Why Does My Chameleon Hate Me?

Perhaps every time you come into the room, your chameleon puffs up and hisses. Or maybe you’ve taken to wearing thick gloves while handling because your pet has lashed out and bitten you more than once. It definitely seems like your chameleon feels strongly about you, and not in a good way. 

So why does my chameleon hate me? Your chameleon most likely sees you as a potential predator or other threat, or it’s stressed from something else going on in its environment. It’s not anything personal, but there are many ways to improve the situation.

Read on to find out exactly why your chameleon may be acting out. From environmental factors to animal instincts, there are a few explanations. You’ll also learn some helpful steps towards taming an aggressive chameleon. 

What Could Be Making My Chameleon Act Out?

If you feel that your pet chameleon hates you, it’s probably been engaging in behaviors like puffing up, hissing, mouth gaping, headbutting, and maybe even biting! Or maybe your chameleon runs the opposite way anytime you come near it. Either way, it’s worth doing some investigation to figure out exactly why your pet is reacting to you in this way.

Remember that lizards are simply not the same as cats or dogs; they don’t understand the concept of affection, but they may grow to tolerate you. Chameleons simply don’t have the capacity for love that other types of pets do. They’re lots of fun to observe, but if you’re looking for an interactive pet, a chameleon isn’t the best choice for you.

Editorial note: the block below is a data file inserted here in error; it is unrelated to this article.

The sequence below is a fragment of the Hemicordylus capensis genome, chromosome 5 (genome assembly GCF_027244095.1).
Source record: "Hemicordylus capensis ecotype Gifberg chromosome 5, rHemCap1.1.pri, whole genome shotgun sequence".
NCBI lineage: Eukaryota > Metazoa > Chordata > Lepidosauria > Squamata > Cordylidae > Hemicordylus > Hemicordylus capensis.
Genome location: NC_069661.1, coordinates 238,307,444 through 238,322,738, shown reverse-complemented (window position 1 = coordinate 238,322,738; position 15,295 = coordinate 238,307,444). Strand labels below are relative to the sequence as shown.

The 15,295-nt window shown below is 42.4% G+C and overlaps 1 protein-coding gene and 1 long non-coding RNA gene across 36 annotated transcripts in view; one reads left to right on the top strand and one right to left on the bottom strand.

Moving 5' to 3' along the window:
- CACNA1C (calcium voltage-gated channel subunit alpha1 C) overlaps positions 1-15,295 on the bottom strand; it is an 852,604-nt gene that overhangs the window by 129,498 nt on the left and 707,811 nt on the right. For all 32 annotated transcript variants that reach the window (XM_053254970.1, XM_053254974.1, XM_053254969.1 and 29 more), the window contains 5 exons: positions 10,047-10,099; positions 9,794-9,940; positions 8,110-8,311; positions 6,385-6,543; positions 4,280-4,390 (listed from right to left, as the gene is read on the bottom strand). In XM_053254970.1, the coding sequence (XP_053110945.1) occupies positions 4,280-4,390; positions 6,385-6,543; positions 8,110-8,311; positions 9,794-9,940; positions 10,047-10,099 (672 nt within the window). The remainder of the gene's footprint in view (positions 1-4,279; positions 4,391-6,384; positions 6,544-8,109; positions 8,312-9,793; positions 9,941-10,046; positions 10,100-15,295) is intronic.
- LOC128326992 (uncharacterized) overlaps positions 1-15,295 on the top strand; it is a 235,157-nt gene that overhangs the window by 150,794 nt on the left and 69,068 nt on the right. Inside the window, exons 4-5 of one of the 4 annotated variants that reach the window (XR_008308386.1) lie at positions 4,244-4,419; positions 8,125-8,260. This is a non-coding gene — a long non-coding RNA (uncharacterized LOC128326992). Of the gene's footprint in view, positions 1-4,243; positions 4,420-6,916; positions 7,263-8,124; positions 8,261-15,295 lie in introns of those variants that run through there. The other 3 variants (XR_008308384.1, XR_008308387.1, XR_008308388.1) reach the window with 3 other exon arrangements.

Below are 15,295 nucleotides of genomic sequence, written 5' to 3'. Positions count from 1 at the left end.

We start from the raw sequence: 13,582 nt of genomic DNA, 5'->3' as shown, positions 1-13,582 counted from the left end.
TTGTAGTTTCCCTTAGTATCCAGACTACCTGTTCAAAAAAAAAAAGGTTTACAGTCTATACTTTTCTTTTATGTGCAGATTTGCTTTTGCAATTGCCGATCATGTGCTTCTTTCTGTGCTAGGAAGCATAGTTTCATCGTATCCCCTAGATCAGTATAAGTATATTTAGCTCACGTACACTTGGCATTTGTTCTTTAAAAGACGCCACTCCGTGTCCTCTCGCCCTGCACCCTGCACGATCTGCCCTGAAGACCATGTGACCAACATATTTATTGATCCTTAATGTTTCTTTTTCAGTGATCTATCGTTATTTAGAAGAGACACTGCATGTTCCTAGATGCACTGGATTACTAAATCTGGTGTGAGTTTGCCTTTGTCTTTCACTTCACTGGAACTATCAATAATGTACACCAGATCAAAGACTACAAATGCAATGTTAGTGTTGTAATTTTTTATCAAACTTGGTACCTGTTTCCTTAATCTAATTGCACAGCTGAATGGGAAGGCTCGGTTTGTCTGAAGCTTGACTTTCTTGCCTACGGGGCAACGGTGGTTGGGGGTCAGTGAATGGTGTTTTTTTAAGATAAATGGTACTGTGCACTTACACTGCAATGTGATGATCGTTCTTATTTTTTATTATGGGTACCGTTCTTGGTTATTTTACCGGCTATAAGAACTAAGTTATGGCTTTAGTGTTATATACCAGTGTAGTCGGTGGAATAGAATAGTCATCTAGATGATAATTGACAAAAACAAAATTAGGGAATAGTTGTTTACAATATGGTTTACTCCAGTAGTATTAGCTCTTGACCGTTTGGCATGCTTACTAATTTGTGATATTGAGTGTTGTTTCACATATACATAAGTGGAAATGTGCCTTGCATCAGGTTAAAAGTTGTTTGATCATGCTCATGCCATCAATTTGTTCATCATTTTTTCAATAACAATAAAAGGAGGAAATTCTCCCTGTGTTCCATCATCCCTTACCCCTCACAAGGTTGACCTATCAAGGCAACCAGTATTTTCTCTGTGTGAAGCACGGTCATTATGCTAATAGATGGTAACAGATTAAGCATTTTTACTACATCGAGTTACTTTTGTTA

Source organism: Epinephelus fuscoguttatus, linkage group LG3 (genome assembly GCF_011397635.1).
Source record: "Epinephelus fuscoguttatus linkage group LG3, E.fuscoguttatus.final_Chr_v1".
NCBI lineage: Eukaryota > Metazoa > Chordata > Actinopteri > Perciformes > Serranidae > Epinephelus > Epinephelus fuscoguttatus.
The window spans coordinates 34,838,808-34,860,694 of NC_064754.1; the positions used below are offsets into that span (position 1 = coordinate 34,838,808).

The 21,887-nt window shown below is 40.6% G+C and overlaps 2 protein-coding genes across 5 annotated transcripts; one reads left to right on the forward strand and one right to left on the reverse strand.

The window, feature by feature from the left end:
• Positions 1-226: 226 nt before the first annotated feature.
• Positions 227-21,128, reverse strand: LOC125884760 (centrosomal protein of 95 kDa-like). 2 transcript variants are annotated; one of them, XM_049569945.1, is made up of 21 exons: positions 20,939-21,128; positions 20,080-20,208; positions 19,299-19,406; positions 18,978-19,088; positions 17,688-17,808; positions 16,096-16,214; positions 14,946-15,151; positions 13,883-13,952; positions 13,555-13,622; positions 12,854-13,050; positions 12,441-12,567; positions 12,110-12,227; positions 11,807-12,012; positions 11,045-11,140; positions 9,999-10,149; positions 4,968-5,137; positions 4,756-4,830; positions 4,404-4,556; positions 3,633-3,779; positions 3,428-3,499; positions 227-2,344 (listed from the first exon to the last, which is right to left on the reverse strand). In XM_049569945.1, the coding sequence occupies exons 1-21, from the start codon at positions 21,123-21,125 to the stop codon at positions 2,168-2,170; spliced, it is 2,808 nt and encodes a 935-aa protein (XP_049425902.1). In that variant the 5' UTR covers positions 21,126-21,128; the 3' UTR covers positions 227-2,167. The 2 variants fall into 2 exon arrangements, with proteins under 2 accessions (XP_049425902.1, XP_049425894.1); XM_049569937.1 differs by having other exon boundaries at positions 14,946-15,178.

Below we’ve detailed three different reasons that your chameleon may be acting as if it hates you, as well as some suggestions to remedy the situation. 

Environmental Factors

Remember that while it may seem like your chameleon hates you, it may be responding to other aspects of its environment rather than directly acting out towards you. Aggression and stress go hand in hand, so if your chameleon has been aggressive toward you lately, one possible reason why is because its environment isn’t meeting its needs and is therefore causing stress.

Here’s a quick overview of how everything should be laid out in your chameleon’s enclosure to relieve stress and aggression.

  • Type of Cage: The best kind of cage is a tall, large one with plenty of ventilation. A screened cage with no sharp edges is highly recommended. Your chameleon needs plenty of space to climb and explore.

 

  • Environment Around the Cage: It’s very important to choose a quiet room that doesn’t have a lot of traffic or other animals. The TV room where everyone congregates to spend time together definitely isn’t a good place to keep your chameleon’s enclosure!

 

  • Furniture and Foliage: Make sure to provide plenty of sturdy branches for your chameleon to climb on, as well as other plants that can sit on the floor of your pet’s enclosure and serve as hiding places. 

 

  • Substrate: Paper towels, newspaper, Repti-Carpet, and vinyl tile are all great choices for substrate. Avoid natural substrates such as sand, mulch, and gravel. These can cause dangerous gastrointestinal issues if your chameleon ingests them!